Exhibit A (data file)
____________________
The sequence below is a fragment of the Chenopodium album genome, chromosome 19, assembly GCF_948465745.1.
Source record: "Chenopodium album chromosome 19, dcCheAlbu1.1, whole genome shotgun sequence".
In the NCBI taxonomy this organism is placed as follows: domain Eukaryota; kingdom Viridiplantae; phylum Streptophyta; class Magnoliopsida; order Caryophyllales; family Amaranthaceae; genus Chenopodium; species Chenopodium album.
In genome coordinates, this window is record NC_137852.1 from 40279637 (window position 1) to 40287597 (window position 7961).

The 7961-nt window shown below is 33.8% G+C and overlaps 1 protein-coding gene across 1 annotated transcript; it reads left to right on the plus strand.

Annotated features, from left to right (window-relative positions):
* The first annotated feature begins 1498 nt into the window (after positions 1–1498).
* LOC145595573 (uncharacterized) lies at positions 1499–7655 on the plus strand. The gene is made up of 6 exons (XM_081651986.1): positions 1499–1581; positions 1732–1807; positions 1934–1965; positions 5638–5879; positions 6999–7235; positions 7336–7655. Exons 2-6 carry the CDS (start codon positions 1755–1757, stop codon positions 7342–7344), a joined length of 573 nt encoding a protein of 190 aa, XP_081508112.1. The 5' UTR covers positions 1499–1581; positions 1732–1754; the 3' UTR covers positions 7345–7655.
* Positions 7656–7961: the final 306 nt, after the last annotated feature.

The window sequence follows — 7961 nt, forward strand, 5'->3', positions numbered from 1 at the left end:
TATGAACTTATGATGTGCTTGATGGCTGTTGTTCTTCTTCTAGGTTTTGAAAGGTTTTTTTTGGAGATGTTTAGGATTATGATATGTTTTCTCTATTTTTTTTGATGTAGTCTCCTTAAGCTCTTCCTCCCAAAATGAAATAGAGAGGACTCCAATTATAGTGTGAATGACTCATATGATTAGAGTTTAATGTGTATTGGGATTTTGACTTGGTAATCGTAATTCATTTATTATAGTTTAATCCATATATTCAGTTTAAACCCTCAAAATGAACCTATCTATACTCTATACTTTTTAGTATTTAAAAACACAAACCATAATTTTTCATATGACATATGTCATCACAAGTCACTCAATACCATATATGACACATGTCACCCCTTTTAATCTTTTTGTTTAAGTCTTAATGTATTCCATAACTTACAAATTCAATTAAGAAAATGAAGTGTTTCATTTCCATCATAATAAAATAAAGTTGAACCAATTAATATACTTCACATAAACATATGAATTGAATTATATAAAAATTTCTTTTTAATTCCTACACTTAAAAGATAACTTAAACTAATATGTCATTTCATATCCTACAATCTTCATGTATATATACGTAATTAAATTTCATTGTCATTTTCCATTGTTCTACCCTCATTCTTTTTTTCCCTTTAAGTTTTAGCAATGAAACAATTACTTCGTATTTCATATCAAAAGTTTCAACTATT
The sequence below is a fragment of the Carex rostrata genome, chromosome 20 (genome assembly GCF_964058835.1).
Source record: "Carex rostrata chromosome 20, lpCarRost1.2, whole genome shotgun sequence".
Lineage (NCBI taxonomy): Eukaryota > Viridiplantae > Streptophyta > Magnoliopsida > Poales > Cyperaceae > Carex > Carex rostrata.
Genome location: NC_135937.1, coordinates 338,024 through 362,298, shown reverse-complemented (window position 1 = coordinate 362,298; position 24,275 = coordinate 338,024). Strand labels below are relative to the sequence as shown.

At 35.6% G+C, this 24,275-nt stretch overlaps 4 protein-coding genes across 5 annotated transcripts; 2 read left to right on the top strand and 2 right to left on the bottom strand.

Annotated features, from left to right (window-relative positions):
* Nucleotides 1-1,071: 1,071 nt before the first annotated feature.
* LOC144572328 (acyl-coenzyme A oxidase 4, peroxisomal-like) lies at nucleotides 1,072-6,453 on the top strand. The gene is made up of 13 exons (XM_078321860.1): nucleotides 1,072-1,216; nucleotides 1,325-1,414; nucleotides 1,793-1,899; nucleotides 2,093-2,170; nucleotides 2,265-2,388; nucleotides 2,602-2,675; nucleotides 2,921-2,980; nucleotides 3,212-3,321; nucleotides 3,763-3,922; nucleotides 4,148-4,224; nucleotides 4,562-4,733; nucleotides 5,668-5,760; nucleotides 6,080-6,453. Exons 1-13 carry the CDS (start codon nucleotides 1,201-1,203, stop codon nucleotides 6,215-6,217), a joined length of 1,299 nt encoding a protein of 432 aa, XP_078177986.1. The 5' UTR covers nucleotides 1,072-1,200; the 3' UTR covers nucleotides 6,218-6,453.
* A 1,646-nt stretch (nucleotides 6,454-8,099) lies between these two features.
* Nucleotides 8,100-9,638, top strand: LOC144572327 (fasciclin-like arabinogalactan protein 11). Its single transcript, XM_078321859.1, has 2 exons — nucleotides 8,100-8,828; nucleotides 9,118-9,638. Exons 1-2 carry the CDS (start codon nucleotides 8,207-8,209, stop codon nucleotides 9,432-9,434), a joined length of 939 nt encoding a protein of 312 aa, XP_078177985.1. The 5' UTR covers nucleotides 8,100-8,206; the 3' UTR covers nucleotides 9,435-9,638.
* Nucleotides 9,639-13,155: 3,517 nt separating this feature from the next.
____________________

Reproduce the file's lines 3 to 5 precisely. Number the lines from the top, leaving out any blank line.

In the NCBI taxonomy this organism is placed as follows: domain Eukaryota; kingdom Viridiplantae; phylum Streptophyta; class Magnoliopsida; order Caryophyllales; family Amaranthaceae; genus Chenopodium; species Chenopodium album.
In genome coordinates, this window is record NC_137852.1 from 40279637 (window position 1) to 40287597 (window position 7961).

The 7961-nt window shown below is 33.8% G+C and overlaps 1 protein-coding gene across 1 annotated transcript; it reads left to right on the plus strand.